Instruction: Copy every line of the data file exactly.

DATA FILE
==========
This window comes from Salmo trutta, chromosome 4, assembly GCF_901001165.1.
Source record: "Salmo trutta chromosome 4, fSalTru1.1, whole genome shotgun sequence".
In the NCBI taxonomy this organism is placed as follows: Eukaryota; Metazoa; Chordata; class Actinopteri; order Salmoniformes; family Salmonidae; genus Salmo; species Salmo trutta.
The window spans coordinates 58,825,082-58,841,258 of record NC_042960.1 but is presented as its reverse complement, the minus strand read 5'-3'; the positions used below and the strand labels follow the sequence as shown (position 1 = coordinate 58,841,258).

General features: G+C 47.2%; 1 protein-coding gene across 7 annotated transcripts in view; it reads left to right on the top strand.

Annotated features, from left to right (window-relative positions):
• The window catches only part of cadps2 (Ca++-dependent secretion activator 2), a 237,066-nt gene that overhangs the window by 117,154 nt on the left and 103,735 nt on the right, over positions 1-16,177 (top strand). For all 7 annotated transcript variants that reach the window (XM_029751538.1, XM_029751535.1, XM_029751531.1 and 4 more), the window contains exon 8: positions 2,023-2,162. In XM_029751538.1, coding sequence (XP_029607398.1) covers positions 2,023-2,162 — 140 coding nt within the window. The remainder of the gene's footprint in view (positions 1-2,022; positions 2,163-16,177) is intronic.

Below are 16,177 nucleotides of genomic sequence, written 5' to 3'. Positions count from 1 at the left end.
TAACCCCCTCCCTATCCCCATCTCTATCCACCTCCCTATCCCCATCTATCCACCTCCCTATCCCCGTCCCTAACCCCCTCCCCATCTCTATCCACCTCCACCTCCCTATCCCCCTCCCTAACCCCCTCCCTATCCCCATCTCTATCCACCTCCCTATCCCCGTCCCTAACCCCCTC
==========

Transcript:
This window comes from Salmo trutta, chromosome 4, assembly GCF_901001165.1.
Source record: "Salmo trutta chromosome 4, fSalTru1.1, whole genome shotgun sequence".
In the NCBI taxonomy this organism is placed as follows: Eukaryota; Metazoa; Chordata; class Actinopteri; order Salmoniformes; family Salmonidae; genus Salmo; species Salmo trutta.
The window spans coordinates 58,825,082-58,841,258 of record NC_042960.1 but is presented as its reverse complement, the minus strand read 5'-3'; the positions used below and the strand labels follow the sequence as shown (position 1 = coordinate 58,841,258).

General features: G+C 47.2%; 1 protein-coding gene across 7 annotated transcripts in view; it reads left to right on the top strand.

Annotated features, from left to right (window-relative positions):
• The window catches only part of cadps2 (Ca++-dependent secretion activator 2), a 237,066-nt gene that overhangs the window by 117,154 nt on the left and 103,735 nt on the right, over positions 1-16,177 (top strand). For all 7 annotated transcript variants that reach the window (XM_029751538.1, XM_029751535.1, XM_029751531.1 and 4 more), the window contains exon 8: positions 2,023-2,162. In XM_029751538.1, coding sequence (XP_029607398.1) covers positions 2,023-2,162 — 140 coding nt within the window. The remainder of the gene's footprint in view (positions 1-2,022; positions 2,163-16,177) is intronic.

Below are 16,177 nucleotides of genomic sequence, written 5' to 3'. Positions count from 1 at the left end.
TAACCCCCTCCCTATCCCCATCTCTATCCACCTCCCTATCCCCATCTATCCACCTCCCTATCCCCGTCCCTAACCCCCTCCCCATCTCTATCCACCTCCACCTCCCTATCCCCCTCCCTAACCCCCTCCCTATCCCCATCTCTATCCACCTCCCTATCCCCGTCCCTAACCCCCTC